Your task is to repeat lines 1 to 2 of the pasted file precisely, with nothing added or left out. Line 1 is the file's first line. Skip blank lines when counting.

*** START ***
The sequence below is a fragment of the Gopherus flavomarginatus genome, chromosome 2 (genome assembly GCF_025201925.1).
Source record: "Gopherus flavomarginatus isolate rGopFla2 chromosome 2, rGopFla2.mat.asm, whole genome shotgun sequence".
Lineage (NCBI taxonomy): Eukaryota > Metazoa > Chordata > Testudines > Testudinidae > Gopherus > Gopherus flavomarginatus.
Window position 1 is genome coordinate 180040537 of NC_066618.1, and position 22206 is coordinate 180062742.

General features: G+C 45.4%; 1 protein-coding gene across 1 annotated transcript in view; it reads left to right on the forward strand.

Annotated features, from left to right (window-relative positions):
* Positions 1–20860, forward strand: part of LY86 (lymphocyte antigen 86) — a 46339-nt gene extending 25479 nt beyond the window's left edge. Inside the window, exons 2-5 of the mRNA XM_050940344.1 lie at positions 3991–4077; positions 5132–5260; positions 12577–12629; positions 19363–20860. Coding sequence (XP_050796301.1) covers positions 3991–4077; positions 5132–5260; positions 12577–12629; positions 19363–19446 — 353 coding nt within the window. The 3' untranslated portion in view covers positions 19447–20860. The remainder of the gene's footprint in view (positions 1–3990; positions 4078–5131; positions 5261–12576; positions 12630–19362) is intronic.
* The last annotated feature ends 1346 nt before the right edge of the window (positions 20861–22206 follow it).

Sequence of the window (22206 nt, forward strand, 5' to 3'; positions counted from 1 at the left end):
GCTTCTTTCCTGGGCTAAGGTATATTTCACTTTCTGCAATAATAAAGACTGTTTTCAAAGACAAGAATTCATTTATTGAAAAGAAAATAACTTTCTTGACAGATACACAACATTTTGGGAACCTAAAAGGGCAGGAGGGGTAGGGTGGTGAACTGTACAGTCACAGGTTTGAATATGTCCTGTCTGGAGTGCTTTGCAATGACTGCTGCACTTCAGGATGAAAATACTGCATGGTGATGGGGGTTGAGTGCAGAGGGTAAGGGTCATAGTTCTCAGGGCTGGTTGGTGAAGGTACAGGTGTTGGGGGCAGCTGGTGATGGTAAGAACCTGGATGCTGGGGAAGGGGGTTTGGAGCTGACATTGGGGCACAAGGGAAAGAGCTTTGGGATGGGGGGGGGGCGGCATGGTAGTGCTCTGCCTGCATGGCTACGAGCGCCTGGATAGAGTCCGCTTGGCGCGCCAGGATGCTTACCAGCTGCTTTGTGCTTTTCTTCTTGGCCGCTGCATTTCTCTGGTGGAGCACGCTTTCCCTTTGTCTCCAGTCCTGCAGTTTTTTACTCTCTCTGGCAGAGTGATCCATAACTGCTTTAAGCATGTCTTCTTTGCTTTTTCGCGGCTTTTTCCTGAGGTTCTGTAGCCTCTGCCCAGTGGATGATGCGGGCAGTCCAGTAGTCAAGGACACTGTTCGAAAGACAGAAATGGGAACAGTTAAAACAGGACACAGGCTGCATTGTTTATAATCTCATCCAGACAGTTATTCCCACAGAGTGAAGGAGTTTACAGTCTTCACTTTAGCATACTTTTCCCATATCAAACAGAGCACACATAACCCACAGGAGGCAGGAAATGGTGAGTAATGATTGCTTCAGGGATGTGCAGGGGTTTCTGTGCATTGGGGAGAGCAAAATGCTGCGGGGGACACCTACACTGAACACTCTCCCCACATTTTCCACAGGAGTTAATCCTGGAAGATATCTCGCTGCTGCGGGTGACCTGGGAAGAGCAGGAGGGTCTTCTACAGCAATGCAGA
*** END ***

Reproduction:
The sequence below is a fragment of the Gopherus flavomarginatus genome, chromosome 2 (genome assembly GCF_025201925.1).
Source record: "Gopherus flavomarginatus isolate rGopFla2 chromosome 2, rGopFla2.mat.asm, whole genome shotgun sequence".